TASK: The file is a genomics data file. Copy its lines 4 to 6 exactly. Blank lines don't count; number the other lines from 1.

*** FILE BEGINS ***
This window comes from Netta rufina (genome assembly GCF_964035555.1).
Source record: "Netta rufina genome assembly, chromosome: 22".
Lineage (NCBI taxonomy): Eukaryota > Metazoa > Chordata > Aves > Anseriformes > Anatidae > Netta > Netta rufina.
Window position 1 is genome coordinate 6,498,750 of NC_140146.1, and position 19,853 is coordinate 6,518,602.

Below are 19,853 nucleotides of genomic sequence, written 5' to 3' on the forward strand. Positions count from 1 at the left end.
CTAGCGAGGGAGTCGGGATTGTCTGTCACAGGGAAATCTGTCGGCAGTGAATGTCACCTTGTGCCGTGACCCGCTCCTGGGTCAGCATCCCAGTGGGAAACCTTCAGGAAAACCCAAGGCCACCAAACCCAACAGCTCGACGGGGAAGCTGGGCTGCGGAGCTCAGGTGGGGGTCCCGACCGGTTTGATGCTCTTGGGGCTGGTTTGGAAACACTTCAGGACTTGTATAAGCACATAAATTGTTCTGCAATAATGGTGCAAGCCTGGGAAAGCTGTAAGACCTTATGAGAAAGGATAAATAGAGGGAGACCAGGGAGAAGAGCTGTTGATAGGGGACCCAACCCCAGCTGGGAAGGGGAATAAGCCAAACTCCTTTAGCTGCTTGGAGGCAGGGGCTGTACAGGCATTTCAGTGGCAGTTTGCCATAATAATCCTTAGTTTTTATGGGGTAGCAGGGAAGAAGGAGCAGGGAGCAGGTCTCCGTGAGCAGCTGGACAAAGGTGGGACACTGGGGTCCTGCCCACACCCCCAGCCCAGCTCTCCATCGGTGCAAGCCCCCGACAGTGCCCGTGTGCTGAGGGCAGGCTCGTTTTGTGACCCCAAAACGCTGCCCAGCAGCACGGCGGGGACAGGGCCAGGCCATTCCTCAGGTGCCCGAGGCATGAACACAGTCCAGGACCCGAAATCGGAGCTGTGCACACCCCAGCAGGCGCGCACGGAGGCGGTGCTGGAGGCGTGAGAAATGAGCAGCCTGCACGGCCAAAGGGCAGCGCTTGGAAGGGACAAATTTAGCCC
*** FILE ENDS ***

Window position 1 is genome coordinate 6,498,750 of NC_140146.1, and position 19,853 is coordinate 6,518,602.

Below are 19,853 nucleotides of genomic sequence, written 5' to 3' on the forward strand. Positions count from 1 at the left end.
CTAGCGAGGGAGTCGGGATTGTCTGTCACAGGGAAATCTGTCGGCAGTGAATGTCACCTTGTGCCGTGACCCGCTCCTGGGTCAGCATCCCAGTGGGAAACCTTCAGGAAAACCCAAGGCCACCAAACCCAACAGCTCGACGGGGAAGCTGGGCTGCGGAGCTCAGGTGGGGGTCCCGACCGGTTTGATGCTCTTGGGGCTGGTTTGGAAACACTTCAGGACTTGTATAAGCACATAAATTGTTCTGCAATAATGGTGCAAGCCTGGGAAAGCTGTAAGACCTTATGAGAAAGGATAAATAGAGGGAGACCAGGGAGAAGAGCTGTTGATAGGGGACCCAACCCCAGCTGGGAAGGGGAATAAGCCAAACTCCTTTAGCTGCTTGGAGGCAGGGGCTGTACAGGCATTTCAGTGGCAGTTTGCCATAATAATCCTTAGTTTTTATGGGGTAGCAGGGAAGAAGGAGCAGGGAGCAGGTCTCCGTGAGCAGCTGGACAAAGGTGGGACACTGGGGTCCTGCCCACACCCCCAGCCCAGCTCTCCATCGGTGCAAGCCCCCGACAGTGCCCGTGTGCTGAGGGCAGGCTCGTTTTGTGACCCCAAAACGCTGCCCAGCAGCACGGCGGGGACAGGGCCAGGCCATTCCTCAGGTGCCCGAGGCATGAACACAGTCCAGGACCCGAAATCGGAGCTGTGCACACCCCAGCAGGCGCGCACGGAGGCGGTGCTGGAGGCGTGAGAAATGAGCAGCCTGCACGGCCAAAGGGCAGCGCTTGGAAGGGACAAATTTAGCCC